It is encroaching on the two year anniversary of boomerang and my self's departure for our Appalachian Trail thru-hike.   It seems like yesterday we were getting dropped off at Amicalola State Park, yet sometimes its almost as a deep winter fog sets in on my memory and I fiercely struggle recall the day and other days early in the adventure.  I often catch myself in an irrational panic when these memories escape me.   To cite the Disney classic Peter Pan,  the trail is my "Happy Place" and when I can't reach it physically,  I seek the memory in its stead.  I often worry that time will play its twisted role and slowly wipe these memories away from their storage places while I get caught up in the hustle of life.  I never want to forget.  I don't want to forget a single day, a single view, a single smell,  a single person, the feel of the rugged earth and snow underneath my worn and tattered soles of my shoes, the freezing rain seeping down my neck onto the warm small of my back,  the melodies of the insects at night, the songs of the birds in the morning, or the smoky smell of a campfire, or the feeling like your ready to burst at the awesomeness of the view at the top of a climb.  It makes me so thankful that God has blessed me with a set of eyes and that he felt I was worthy enough to behold the beauty he created and if I were to be struck blind tomorrow I would not for one second feel cheated in life because of the sights these eyes have seen on that trip alone.

 I went to school and earned my Master's degree in Biology which I finished after I returned from the trail in hopes of a career in the fish and/or  wildlife research and protection realm.    As most of you know jobs are extremely hard to find nowadays dangit!! and especially in this area considering the significant cuts the government has made to these departments.   I have since been blessed with a job working with the U.S. Navy.  I only say blessed because at this time, because I had student loan bills that began to trickle in right before a what would be period of financial strangulation.   To normal people in the U.S.,  I have an opportunity to work a 7 a.m. to 4 p.m job most folks would die for.  My first job out of college and I make as much money as a lot of people do who have to support their entire families.  I am extremely thankful for the opportunity and the great financial start I hope to gain from it but it really is hard to look in the mirror every morning knowing I am doing something I told myself I would never do...jump in the rat line with the so many people who go to work sit silently in a cubicle and work solely and passionless for a paycheck.   I do not ever talk about the way I feel about my work for a few reasons: 1.  Job security, there are probably a whole line of folks waiting to take my job.  2.  Its a negative subject and I HATE being negative.  I will boast of my ability to always keep my life in a really good perspective.  There are several people right here in my own town who worry about dinner and whether or not they will be able to feed their kids on daily basis!!!!  That's a terrible way for anyone to have to live!! (yet we fork out countless millions of dollars to foreign countries  who teach their children to hate and kill Americans to help them eat and rebuild homes in countries that are in some parts of the world [Haiti, and other countries located in hurricane alley] statistically proven to only be knocked down again and again by hurricanes every year!!!!! sorry that is a whole different discussion not for this blog). Lastly, 3.  I have a really good chance of being able to go home in one piece at the end of the day and have the ability to see my family.  Our brave service men and women who have so diligently and courageously fought foreign extremist after being  plucked from their life as they knew it and placed on foreign sands to defend our liberties that most of us take for granted everyday....... these soldiers do not have that luxury.    Some of them come home, Some don't, and some do missing limbs, or minds numbed and changed by a brutal war.  The reason I have the option to go to work or not to is because of these people and the people in the past who have fought and defended my freedom from those who wish to take it.  For American soldiers, All gave some-Some gave all.  It is one of the reason I was able to basically quit the real world and walk and live in the mountain for almost 5 months.  I am getting a little long winded and tangent bound so I will break for the evening, get refocused tomorrow and make this a 2 part post.  Thanks for reading and its good to be back!!!  If your not a follower, join and if you are please ask others to follow if you think its worth the read!  Thanks!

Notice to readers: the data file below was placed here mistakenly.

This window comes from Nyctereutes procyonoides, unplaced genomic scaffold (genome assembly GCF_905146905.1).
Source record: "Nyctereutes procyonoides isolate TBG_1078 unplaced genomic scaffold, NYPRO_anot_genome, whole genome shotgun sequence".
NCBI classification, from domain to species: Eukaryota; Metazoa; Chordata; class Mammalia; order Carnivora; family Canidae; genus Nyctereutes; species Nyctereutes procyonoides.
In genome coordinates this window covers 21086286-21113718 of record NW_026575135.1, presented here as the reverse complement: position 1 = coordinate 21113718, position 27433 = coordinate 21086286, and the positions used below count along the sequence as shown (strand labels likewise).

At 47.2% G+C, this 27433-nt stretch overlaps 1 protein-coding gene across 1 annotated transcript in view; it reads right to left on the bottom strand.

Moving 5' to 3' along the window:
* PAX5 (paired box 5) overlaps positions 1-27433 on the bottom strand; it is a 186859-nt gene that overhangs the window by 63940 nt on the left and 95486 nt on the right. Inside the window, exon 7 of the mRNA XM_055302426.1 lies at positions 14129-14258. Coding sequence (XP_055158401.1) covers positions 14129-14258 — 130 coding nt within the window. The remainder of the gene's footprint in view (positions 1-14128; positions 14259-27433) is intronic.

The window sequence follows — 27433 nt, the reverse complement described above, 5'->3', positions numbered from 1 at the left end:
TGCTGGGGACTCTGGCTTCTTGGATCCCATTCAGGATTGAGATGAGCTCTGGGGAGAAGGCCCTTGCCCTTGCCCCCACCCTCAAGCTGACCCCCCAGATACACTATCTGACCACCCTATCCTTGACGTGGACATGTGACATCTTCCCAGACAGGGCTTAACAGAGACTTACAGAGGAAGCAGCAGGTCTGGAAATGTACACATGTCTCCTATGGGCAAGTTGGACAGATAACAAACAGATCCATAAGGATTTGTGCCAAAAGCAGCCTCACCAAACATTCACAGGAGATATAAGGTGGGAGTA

Reckless, North

p.s.  my AT thru-hike counterpart boomerang has started a blog so check it out and join if you'd like as well and get from a different view at